Sunday, April 8, 2012

This is the Day

It happened early in the morning on the first day of the week [John 20:1].

Every morning is, in a sense, a new beginning, a chance to start over, In the normal course of events, however, the Sabbath day of rest would have been followed in the morning on the first day of the week by business as usual – both for the living, who would go back to their regular daily work, and even more so for the dead, decaying in their graves, who (then as snow) were expected to stay dead. Presumably, those who went to visit Jesus’ tomb early in the morning on the first day of the week also shared those same general expectations. John’s Gospel mentions Mary Magdalene only and just says that she came to the tomb early in the morning. The other Gospel writers, however, tell us that Mary was accompanied other women, and that their purpose in visiting the tomb was to anoint Jesus’ body. However many they were and whatever they expected to do, it seems safe to suggest that their expectations that morning were well within the range of the normal.

Instead, however, they found something surprising and unexpected. For this morning, this 1st day of the week, this Super-Sunday, the world awakens not to business as usual, but to something totally new – to, of all the things that God has ever done, the greatest of them all. And so we say today: This is the day the Lord has made! Let us rejoice and be glad! [Psalm 118:24]

Jesus’ resurrection was a historical event of the most monumental importance – more important even than our travelling roadshow of presidential primaries – the most important event in all of human history. And yet, however hard it may be for us to imagine (in this age of omnipresent media and the 24-hour news cycle), the resurrection was hardly even noticed at first. It is the resurrection’s long-term effects which we actually experience and which bring us here today – as Jesus’ body that lived and died and still forever bears the marks of his passion emerges from the tomb to transform our world, starting right here and now with us.

Even so, as we just heard, the first few to be made aware of this momentous news left the empty tomb more confused than elated: For they did not yet understand the Scripture that he had to rise from the dead [John 20:9..

Nor would we, if that were all we had of the story.

In a world which seems permanently stuck in the dark, pre-dawn position, where death always seems to have the final say, the disciples needed to experience the kind of change that could only come from the Risen Lord’s living presence among them. And so do we, which is why we are here, where the Risen Lord brings us together as no one else can.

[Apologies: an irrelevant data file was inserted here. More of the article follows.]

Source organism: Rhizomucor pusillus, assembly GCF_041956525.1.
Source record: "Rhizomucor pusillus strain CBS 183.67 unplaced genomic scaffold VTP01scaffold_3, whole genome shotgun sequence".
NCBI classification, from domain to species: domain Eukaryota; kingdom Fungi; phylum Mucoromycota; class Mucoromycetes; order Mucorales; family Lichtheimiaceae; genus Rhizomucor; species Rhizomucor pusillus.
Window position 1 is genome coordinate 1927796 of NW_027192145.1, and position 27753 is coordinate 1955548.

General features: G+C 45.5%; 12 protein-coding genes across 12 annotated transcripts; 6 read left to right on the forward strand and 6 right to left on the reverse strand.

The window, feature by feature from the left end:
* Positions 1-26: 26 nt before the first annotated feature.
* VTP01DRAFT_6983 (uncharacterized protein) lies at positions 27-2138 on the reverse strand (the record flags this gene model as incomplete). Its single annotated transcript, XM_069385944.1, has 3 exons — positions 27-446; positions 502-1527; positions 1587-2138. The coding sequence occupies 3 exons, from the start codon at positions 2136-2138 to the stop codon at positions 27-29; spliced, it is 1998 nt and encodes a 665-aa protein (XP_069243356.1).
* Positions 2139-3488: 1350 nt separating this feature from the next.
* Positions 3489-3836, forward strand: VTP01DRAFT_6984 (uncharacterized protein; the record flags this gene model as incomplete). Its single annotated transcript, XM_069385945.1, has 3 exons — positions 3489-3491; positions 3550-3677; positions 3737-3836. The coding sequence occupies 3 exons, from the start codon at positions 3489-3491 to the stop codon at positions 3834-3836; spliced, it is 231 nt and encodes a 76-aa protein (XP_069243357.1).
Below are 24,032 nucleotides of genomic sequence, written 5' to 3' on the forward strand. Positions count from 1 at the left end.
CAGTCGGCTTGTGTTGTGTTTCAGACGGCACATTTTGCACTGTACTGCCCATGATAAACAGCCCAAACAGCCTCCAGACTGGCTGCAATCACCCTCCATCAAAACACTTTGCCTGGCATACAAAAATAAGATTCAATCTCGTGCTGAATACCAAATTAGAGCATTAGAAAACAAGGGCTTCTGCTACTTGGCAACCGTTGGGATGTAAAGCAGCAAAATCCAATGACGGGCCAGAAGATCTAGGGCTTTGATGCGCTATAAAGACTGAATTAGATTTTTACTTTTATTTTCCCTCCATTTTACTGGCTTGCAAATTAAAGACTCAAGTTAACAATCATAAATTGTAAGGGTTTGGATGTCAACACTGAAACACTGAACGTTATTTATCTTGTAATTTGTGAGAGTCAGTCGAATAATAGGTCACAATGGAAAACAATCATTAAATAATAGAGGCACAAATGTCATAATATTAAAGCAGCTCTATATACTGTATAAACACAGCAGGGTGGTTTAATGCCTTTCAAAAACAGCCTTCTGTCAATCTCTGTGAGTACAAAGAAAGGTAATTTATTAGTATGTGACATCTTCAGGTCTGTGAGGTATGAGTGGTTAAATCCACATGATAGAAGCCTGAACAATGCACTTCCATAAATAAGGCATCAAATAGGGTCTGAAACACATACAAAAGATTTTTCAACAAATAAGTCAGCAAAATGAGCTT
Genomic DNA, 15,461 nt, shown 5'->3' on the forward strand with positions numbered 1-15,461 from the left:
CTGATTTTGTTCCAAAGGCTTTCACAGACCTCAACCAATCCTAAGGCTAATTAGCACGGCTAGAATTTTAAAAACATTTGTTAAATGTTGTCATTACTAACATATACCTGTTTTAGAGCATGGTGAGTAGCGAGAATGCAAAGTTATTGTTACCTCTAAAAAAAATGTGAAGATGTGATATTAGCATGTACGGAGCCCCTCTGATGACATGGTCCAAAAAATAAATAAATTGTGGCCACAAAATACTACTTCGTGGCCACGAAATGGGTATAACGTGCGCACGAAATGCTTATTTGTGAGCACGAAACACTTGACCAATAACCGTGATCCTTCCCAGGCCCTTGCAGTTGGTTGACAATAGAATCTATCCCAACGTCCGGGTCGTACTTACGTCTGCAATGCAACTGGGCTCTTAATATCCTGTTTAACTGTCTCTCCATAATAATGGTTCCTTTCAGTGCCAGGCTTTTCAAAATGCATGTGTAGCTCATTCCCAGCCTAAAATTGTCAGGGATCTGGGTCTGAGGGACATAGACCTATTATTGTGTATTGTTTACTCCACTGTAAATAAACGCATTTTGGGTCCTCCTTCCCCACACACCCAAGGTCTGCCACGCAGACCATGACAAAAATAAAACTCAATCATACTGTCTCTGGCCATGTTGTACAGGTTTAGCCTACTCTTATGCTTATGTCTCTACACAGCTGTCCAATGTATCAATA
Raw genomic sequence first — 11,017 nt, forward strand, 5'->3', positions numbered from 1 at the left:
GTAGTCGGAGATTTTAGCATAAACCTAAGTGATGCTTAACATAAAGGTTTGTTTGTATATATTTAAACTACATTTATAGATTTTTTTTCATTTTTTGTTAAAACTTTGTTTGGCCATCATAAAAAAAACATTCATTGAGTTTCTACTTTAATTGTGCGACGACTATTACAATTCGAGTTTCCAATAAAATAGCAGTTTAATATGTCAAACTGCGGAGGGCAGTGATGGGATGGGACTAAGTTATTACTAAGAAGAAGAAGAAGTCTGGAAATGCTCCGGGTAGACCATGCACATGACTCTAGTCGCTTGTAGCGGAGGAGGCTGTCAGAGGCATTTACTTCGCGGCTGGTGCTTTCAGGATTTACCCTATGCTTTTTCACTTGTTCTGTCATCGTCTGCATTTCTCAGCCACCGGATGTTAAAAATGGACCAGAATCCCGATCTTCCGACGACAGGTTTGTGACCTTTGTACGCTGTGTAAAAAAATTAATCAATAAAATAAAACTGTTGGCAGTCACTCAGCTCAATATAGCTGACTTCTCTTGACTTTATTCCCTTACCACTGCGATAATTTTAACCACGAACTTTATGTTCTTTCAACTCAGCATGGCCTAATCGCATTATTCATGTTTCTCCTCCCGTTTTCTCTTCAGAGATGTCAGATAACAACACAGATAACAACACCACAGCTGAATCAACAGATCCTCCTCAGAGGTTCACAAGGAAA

So, instead of the 1st day of the week condemning the world back to business as usual, this 1st day after the Sabbath is starting something new – not just a new week, but a new world, where death no longer has the final say. And we are here, in this holy place today, because God did not stop for good on the 7th day, because there is now a new day, on which God has, so to speak, re-created the world in his Son, Jesus Christ, crucified, dead, and buried, but now risen from the dead. That new day is today – and every day from now on, until we too will appear with him in glory [Colossians 3:4].

That is why we have to come back, Sunday after Sunday, to be filled in on what happened next and thus experience the effects of the resurrection ourselves. Like the disciples in the Gospel, some of us run fast. Others, beset perhaps by doubts or daily difficulties, run much more slowly. What matters most, however, is where we finally end up. So whether we are runners or walkers, we must accompany the disciples to the tomb, which in a business-as-usual world would have remained dark, but from which the stone has been removed – so we can see and believe.

Easter invites us put ourselves in the position of the disciples – and allow ourselves to experience something wonderfully and completely new in a world which seems so ordinary and old. Easter invites us to start living in the present that new and different future to which the Risen Lord is leading us.

Homily for Easter Sunday, Immaculate Conception Church, Knoxville, TN, April 8, 2012.

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